Lessons from a College Kid
In some personal news– I’m graduating this Saturday! So, in an ode to it being my last time writing to you as a college student, I decided to share some of the most poignant lessons that I have learned before I enter “the grown-up world.”
To make everyone feel a little old today, I was 9 months old on 9/11, I couldn’t drive a car when gay marriage was legalized, and the first Presidential candidate that I was able to cast a vote for was Joe Biden.
Nonetheless, I have spent 22 years in this country, 4 in this state, and have a unique perspective on life as a result. Alas, here are some lessons from a soon to no longer be a college kid.
When someone shows you who they are…
This applies to both people and politics. If someone is repeatedly a bad person, they aren’t worth the time of day.
However, in politics, I often find that we hold onto an idealistic hope that people will change. Recently, in the Nebraska Legislature, Republican State Senator Merve Riepe voted against LB626, which was a 6 week abortion ban. Due to the one vote, Senator Riepe was heralded as some sort of hero, with it being dubbed a “Hot Merv Summer.”
When did we start celebrating people for doing the bare minimum? The Senator has voted for every other discriminatory bill in this legislature, but I’m supposed to believe that because he believes women deserve only 10 weeks of rights instead of 6 he’s the good guy?
We see this on the national level too, with figures such as Mike Pence being celebrated. Ah yes… let’s congratulate the guy who supported electroshock therapy for LGBTQ+ individuals for not ruining American democracy as we know it. It’s one thing to disagree on taxes, but a completely different thing to not believe that some folks deserve human rights.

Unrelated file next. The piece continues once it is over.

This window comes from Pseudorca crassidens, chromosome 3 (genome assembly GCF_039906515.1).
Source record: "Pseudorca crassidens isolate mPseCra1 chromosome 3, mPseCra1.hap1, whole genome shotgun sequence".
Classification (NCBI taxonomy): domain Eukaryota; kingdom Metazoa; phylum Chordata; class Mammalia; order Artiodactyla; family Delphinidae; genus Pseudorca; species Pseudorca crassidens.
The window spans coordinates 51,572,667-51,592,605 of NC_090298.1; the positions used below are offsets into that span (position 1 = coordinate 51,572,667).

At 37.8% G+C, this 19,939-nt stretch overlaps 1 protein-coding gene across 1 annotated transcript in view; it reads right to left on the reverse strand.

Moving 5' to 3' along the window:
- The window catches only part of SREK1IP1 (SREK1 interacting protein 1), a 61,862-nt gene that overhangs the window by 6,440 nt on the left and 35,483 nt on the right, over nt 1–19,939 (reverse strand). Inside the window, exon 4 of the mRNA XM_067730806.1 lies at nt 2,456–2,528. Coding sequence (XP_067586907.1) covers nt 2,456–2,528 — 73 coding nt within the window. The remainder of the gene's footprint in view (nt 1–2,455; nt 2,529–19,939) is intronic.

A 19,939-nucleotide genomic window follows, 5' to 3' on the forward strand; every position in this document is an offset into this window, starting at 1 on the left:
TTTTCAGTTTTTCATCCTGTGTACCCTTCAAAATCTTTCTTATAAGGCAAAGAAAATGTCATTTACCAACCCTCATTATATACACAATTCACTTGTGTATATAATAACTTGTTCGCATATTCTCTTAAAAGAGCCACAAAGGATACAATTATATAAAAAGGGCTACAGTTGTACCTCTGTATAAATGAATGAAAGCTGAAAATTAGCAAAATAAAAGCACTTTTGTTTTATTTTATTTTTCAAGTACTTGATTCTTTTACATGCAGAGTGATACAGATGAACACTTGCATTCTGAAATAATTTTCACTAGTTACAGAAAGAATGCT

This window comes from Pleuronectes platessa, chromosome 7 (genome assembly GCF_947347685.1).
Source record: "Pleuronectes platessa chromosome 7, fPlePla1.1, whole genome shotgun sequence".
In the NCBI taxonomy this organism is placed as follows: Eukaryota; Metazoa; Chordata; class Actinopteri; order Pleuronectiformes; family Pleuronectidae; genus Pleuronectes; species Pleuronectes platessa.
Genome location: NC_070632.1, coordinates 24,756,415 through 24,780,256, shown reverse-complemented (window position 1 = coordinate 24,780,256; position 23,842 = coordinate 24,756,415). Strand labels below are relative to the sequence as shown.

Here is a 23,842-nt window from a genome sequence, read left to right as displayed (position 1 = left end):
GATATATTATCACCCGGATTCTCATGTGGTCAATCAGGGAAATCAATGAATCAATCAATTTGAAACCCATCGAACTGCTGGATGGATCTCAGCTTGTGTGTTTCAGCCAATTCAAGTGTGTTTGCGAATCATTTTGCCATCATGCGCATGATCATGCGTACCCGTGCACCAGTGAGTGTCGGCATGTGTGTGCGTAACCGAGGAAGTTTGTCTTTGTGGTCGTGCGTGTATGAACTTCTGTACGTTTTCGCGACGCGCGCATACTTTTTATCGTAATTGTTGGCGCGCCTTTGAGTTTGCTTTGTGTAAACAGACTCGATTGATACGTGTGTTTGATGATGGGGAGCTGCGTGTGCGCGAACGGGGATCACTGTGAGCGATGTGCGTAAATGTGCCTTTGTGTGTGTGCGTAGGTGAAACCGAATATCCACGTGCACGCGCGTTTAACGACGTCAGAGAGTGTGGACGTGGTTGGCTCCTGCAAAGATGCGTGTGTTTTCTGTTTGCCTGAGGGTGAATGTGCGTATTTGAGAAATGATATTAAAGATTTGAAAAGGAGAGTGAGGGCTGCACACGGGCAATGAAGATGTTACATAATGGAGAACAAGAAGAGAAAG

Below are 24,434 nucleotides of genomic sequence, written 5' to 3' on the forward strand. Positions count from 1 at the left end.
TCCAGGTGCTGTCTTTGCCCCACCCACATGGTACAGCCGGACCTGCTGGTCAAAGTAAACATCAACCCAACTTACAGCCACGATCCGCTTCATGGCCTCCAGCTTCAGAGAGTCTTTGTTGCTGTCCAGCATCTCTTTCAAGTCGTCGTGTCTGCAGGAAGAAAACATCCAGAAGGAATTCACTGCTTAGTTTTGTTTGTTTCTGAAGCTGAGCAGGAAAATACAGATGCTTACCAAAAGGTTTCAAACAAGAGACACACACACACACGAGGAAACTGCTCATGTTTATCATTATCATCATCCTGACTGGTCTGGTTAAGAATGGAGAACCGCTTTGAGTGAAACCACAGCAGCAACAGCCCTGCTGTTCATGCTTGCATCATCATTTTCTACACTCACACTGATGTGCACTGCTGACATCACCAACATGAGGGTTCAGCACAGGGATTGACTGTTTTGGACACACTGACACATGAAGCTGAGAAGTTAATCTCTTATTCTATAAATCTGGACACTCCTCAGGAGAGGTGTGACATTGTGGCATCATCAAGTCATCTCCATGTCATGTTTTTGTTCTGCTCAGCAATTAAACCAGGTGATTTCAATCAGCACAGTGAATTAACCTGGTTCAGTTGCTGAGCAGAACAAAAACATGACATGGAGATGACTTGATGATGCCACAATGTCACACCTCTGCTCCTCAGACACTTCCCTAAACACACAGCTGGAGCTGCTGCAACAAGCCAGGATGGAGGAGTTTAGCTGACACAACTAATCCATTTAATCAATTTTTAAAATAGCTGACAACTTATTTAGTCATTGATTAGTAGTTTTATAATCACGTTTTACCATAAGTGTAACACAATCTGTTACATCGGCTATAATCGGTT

So while burning bridges is not always the healthiest strategy, whether it be with college friends or with politicians, sometimes, the bridge is not worth saving. Let’s celebrate those who consistently display just morals, stop celebrating the bare minimum, and build a strong, united coalition from the ground up.
The value of putting yourself out there
I got this job because I needed an internship credit for a class. I was never one to volunteer, I was never one to go to protests, and frankly, getting involved was anxiety-inducing. While I have always supported the Democratic cause, the idea of intentionally surrounding myself with a group of people who I knew none of just didn’t sound like my cup of tea.
However, the experience that I gained from a required internship has been nothing but gratifying. I never would have thought that my bare minimum expectations for an internship would turn into me having my own blog! I know most of our readers are not seeking internships (though if you are a kid looking for an internship– please shoot me an email). The same lessons from my experience can be applied to all.
Sometimes the idea of volunteering is scary, like becoming a block captain, or getting involved in your county party. But as someone who has gone through the reservations of getting involved— I can assure you that it is worth it!